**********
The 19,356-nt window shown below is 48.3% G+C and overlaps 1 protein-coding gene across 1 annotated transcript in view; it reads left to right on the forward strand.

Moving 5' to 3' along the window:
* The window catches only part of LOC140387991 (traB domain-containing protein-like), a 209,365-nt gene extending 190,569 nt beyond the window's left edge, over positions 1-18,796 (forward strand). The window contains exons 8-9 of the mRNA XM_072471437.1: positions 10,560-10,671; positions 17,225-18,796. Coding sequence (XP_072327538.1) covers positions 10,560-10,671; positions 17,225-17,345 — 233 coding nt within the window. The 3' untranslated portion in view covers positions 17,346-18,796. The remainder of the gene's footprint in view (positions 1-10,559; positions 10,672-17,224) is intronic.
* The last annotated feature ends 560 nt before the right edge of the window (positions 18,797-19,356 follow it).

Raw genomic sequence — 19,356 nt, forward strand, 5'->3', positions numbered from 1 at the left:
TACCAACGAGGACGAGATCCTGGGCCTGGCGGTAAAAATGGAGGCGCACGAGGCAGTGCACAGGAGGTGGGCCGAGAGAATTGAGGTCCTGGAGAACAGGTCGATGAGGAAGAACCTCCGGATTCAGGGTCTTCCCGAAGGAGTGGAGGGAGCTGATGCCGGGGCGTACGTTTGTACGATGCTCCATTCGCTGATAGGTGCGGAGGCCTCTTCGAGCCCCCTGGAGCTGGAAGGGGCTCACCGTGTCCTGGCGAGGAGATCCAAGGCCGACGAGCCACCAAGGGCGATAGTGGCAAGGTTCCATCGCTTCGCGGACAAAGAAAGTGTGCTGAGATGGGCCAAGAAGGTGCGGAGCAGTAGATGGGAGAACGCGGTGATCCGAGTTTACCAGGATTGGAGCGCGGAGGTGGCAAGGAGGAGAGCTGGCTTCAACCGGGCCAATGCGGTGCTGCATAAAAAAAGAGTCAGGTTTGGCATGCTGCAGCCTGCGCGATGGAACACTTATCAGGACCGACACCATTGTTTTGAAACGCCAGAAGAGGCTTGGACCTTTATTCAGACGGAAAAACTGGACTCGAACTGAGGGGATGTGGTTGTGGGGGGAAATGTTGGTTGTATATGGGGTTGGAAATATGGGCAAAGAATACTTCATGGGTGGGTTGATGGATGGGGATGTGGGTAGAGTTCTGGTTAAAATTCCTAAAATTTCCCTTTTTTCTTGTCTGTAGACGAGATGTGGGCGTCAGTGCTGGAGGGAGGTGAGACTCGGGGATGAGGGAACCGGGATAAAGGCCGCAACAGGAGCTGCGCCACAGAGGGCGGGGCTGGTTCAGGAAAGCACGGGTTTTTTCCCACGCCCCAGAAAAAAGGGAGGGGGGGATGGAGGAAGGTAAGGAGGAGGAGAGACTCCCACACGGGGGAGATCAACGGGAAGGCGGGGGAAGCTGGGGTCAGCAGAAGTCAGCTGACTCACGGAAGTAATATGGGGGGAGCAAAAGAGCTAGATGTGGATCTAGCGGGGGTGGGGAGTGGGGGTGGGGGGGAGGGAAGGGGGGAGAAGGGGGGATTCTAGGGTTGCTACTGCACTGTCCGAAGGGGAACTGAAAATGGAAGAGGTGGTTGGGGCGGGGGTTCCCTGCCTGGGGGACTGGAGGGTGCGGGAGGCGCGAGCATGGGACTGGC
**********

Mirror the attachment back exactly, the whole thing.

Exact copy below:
The 19,356-nt window shown below is 48.3% G+C and overlaps 1 protein-coding gene across 1 annotated transcript in view; it reads left to right on the forward strand.

Moving 5' to 3' along the window:
* The window catches only part of LOC140387991 (traB domain-containing protein-like), a 209,365-nt gene extending 190,569 nt beyond the window's left edge, over positions 1-18,796 (forward strand). The window contains exons 8-9 of the mRNA XM_072471437.1: positions 10,560-10,671; positions 17,225-18,796. Coding sequence (XP_072327538.1) covers positions 10,560-10,671; positions 17,225-17,345 — 233 coding nt within the window. The 3' untranslated portion in view covers positions 17,346-18,796. The remainder of the gene's footprint in view (positions 1-10,559; positions 10,672-17,224) is intronic.
* The last annotated feature ends 560 nt before the right edge of the window (positions 18,797-19,356 follow it).

Raw genomic sequence — 19,356 nt, forward strand, 5'->3', positions numbered from 1 at the left:
TACCAACGAGGACGAGATCCTGGGCCTGGCGGTAAAAATGGAGGCGCACGAGGCAGTGCACAGGAGGTGGGCCGAGAGAATTGAGGTCCTGGAGAACAGGTCGATGAGGAAGAACCTCCGGATTCAGGGTCTTCCCGAAGGAGTGGAGGGAGCTGATGCCGGGGCGTACGTTTGTACGATGCTCCATTCGCTGATAGGTGCGGAGGCCTCTTCGAGCCCCCTGGAGCTGGAAGGGGCTCACCGTGTCCTGGCGAGGAGATCCAAGGCCGACGAGCCACCAAGGGCGATAGTGGCAAGGTTCCATCGCTTCGCGGACAAAGAAAGTGTGCTGAGATGGGCCAAGAAGGTGCGGAGCAGTAGATGGGAGAACGCGGTGATCCGAGTTTACCAGGATTGGAGCGCGGAGGTGGCAAGGAGGAGAGCTGGCTTCAACCGGGCCAATGCGGTGCTGCATAAAAAAAGAGTCAGGTTTGGCATGCTGCAGCCTGCGCGATGGAACACTTATCAGGACCGACACCATTGTTTTGAAACGCCAGAAGAGGCTTGGACCTTTATTCAGACGGAAAAACTGGACTCGAACTGAGGGGATGTGGTTGTGGGGGGAAATGTTGGTTGTATATGGGGTTGGAAATATGGGCAAAGAATACTTCATGGGTGGGTTGATGGATGGGGATGTGGGTAGAGTTCTGGTTAAAATTCCTAAAATTTCCCTTTTTTCTTGTCTGTAGACGAGATGTGGGCGTCAGTGCTGGAGGGAGGTGAGACTCGGGGATGAGGGAACCGGGATAAAGGCCGCAACAGGAGCTGCGCCACAGAGGGCGGGGCTGGTTCAGGAAAGCACGGGTTTTTTCCCACGCCCCAGAAAAAAGGGAGGGGGGGATGGAGGAAGGTAAGGAGGAGGAGAGACTCCCACACGGGGGAGATCAACGGGAAGGCGGGGGAAGCTGGGGTCAGCAGAAGTCAGCTGACTCACGGAAGTAATATGGGGGGAGCAAAAGAGCTAGATGTGGATCTAGCGGGGGTGGGGAGTGGGGGTGGGGGGGAGGGAAGGGGGGAGAAGGGGGGATTCTAGGGTTGCTACTGCACTGTCCGAAGGGGAACTGAAAATGGAAGAGGTGGTTGGGGCGGGGGTTCCCTGCCTGGGGGACTGGAGGGTGCGGGAGGCGCGAGCATGGGACTGGC